Arrgggh! What are Your Garden Frustrations?
Gardeners’ Corner | Questions and Answers with Local Experts
By Dan Songster, 2016 May
This column is a regular newsletter feature offering chapter members and local experts a chance to briefly share information on many things related to gardening with natives. The request for this edition is: “I found my Calochortus venustus that had sprouted so nicely eaten to the ground by rabbits and said, Arrgggh!!! What has made you say “Arrgggh” so far this year?”
Ron Vanderhoff – “My Aristida purpurea – purple three-awn grass. I should have known better, having seen the naturalized planting at Tree of Life Nursery, but I planted a few of these anyway. They are beautiful, but after trying to hand pull all the volunteers for the past few years I have now officially lost the battle. The patch is bigger every year. I need to make it go away before I have a complete “purple three-awn” landscape.”
Leon Baginski – ”Snails!!!! I live by the coast and the moisture in the air brings them out in this cooler weather and they eat all my lupine to the ground!!! Arghhhh!!!!”
Sarah Jayne – “I arrived one morning at the native plant school garden I have tended for the last 8 years to find that half the garden had been stripped and replanted with non-native “drought tolerant” things. This was way beyond arrrrggghhh!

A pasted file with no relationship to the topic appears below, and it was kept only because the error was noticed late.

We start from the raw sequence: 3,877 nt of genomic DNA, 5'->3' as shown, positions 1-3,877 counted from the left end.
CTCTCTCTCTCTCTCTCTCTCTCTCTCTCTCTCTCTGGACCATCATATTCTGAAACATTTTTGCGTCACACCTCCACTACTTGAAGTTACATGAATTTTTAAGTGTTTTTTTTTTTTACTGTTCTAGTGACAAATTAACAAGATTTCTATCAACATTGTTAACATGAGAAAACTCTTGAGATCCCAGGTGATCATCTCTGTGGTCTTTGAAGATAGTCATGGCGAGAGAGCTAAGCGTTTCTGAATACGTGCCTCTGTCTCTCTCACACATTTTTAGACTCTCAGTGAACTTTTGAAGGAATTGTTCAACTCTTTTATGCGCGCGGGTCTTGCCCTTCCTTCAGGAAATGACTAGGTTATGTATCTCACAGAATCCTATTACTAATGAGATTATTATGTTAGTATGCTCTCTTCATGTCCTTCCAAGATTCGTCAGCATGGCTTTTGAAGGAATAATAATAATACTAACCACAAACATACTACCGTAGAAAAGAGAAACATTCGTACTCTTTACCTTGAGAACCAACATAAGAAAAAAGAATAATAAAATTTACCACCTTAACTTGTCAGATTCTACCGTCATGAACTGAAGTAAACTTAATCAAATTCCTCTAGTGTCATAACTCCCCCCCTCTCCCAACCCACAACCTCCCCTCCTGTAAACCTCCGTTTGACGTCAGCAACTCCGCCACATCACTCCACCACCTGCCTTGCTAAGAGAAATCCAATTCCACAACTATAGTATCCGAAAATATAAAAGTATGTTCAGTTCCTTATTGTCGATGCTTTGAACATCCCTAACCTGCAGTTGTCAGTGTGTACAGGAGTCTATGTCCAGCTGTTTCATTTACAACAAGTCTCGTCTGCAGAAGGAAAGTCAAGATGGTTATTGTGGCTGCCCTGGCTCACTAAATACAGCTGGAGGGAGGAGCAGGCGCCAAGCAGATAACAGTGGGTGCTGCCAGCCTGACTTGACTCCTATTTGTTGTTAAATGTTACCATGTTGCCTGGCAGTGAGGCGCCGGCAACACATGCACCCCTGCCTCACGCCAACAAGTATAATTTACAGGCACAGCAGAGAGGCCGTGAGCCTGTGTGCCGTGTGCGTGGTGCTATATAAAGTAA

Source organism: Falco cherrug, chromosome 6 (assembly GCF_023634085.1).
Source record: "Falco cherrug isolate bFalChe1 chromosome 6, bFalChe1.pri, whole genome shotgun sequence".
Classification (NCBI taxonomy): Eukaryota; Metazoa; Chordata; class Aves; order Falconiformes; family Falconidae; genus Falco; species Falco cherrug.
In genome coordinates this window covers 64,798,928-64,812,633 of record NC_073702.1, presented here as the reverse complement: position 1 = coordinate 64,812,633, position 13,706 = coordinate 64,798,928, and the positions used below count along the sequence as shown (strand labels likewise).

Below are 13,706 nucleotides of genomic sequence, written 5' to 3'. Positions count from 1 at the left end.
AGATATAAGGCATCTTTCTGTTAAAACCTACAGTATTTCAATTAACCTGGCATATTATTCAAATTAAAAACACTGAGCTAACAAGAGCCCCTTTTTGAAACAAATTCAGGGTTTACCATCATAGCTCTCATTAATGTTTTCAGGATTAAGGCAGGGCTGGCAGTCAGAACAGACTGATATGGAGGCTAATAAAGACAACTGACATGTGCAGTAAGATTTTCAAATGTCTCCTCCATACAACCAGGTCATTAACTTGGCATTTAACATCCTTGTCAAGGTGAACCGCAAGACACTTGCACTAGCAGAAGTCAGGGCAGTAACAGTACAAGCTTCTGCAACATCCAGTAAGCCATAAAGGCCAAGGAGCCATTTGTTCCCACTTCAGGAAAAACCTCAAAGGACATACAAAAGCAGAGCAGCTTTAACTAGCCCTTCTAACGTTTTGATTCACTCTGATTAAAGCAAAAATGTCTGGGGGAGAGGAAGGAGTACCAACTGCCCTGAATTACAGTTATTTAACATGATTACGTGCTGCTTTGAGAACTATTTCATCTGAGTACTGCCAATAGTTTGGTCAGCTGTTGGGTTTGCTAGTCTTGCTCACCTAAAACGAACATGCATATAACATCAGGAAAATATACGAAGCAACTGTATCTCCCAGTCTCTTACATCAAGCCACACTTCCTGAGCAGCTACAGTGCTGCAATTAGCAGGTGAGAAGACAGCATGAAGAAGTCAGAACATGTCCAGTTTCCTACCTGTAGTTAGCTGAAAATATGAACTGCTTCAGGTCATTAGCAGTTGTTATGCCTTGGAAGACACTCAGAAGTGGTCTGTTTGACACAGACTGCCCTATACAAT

Rama Nayeri – “For my own garden I ARGG that I have a 100 square feet of concrete patio, the only garden space I have that I cannot remove or change. I also have an AC unit that I cannot permanently cover.”
Jeanne Carter – “I lost several plants to skunks digging for grubs a El Modena HS Nature Center. Arrggh!!! Anyone have solutions? Wire mesh around the plants did not work.”
Helen Smisko – “After watching Polyphagous Shot Hole Borer/Fusarium (PSHB) attack Acer, Platanus, and Parkinsonia trees, it was then found on Rancho Santa Ana Botanic Garden’s first Populus tree.”
Laura Camp – “I looked out my back window this past winter, an my Arctostaphylos ‘Howard McMinn’ was wilted and obviously going downhill fast. At that point there was nothing I could do but watch it die. Arrgggh! In the end I only lost part of it (a maibranch split) but part of it lived, and new growth is sprouting from a rooted branch, and will fill in the missing plant.”
Mark Sugars – “Arrgggastropods!”
Curt Craft -“My moment is with Encelia farinosa. I did not prune the stalks back and when some strong winds came along, some of the stalks broke off at the base of the plant. Arrgggh!!!”
Celia Kutcher -“Hot dry winds, instead of the predicted rain, that dried up the Baby Blue Eyes & Freeway Lupines before their time.”
Dan Songster – “Besides my Calochortus being nibbled down to stubs by rabbits at Golden West College Native Garden (yes, it really did happen), at home my favorite 9 year old Humboldt Lily did not reappear this year but had rotted away. Super Arrrggghhh!!!!!”